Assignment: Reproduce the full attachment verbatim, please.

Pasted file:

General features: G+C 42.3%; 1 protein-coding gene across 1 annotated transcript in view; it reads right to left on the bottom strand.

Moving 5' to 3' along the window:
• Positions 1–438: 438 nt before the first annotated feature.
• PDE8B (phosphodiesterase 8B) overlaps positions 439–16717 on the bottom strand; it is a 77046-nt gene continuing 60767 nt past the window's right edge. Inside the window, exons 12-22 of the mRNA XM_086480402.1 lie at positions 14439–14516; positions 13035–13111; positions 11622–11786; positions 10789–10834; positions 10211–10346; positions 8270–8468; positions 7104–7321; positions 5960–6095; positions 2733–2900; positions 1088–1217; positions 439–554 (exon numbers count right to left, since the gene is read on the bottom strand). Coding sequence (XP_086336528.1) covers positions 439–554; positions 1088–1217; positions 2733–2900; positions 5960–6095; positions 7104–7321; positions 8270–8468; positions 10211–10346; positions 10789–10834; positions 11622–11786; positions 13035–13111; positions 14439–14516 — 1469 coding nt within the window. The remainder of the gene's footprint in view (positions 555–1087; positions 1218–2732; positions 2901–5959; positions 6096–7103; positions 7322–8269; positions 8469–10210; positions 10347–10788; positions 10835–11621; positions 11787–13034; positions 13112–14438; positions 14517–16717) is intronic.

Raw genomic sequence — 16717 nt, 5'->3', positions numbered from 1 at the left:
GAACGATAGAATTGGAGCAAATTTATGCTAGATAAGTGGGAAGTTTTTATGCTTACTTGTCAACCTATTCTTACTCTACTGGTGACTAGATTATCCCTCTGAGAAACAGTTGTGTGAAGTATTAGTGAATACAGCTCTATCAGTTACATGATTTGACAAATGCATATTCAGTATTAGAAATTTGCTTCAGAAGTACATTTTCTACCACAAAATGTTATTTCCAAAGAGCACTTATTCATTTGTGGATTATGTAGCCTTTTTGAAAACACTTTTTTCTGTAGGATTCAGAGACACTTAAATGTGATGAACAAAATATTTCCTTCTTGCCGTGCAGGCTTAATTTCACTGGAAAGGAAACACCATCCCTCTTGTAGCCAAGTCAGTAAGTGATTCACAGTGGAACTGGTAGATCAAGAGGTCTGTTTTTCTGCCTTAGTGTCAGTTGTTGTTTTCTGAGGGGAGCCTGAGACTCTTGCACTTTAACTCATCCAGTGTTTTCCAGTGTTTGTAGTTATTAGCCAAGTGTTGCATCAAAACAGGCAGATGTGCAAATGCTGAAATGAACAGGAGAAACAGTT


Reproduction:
General features: G+C 42.3%; 1 protein-coding gene across 1 annotated transcript in view; it reads right to left on the bottom strand.

Moving 5' to 3' along the window:
• Positions 1–438: 438 nt before the first annotated feature.
• PDE8B (phosphodiesterase 8B) overlaps positions 439–16717 on the bottom strand; it is a 77046-nt gene continuing 60767 nt past the window's right edge. Inside the window, exons 12-22 of the mRNA XM_086480402.1 lie at positions 14439–14516; positions 13035–13111; positions 11622–11786; positions 10789–10834; positions 10211–10346; positions 8270–8468; positions 7104–7321; positions 5960–6095; positions 2733–2900; positions 1088–1217; positions 439–554 (exon numbers count right to left, since the gene is read on the bottom strand). Coding sequence (XP_086336528.1) covers positions 439–554; positions 1088–1217; positions 2733–2900; positions 5960–6095; positions 7104–7321; positions 8270–8468; positions 10211–10346; positions 10789–10834; positions 11622–11786; positions 13035–13111; positions 14439–14516 — 1469 coding nt within the window. The remainder of the gene's footprint in view (positions 555–1087; positions 1218–2732; positions 2901–5959; positions 6096–7103; positions 7322–8269; positions 8469–10210; positions 10347–10788; positions 10835–11621; positions 11787–13034; positions 13112–14438; positions 14517–16717) is intronic.

Raw genomic sequence — 16717 nt, 5'->3', positions numbered from 1 at the left:
GAACGATAGAATTGGAGCAAATTTATGCTAGATAAGTGGGAAGTTTTTATGCTTACTTGTCAACCTATTCTTACTCTACTGGTGACTAGATTATCCCTCTGAGAAACAGTTGTGTGAAGTATTAGTGAATACAGCTCTATCAGTTACATGATTTGACAAATGCATATTCAGTATTAGAAATTTGCTTCAGAAGTACATTTTCTACCACAAAATGTTATTTCCAAAGAGCACTTATTCATTTGTGGATTATGTAGCCTTTTTGAAAACACTTTTTTCTGTAGGATTCAGAGACACTTAAATGTGATGAACAAAATATTTCCTTCTTGCCGTGCAGGCTTAATTTCACTGGAAAGGAAACACCATCCCTCTTGTAGCCAAGTCAGTAAGTGATTCACAGTGGAACTGGTAGATCAAGAGGTCTGTTTTTCTGCCTTAGTGTCAGTTGTTGTTTTCTGAGGGGAGCCTGAGACTCTTGCACTTTAACTCATCCAGTGTTTTCCAGTGTTTGTAGTTATTAGCCAAGTGTTGCATCAAAACAGGCAGATGTGCAAATGCTGAAATGAACAGGAGAAACAGTT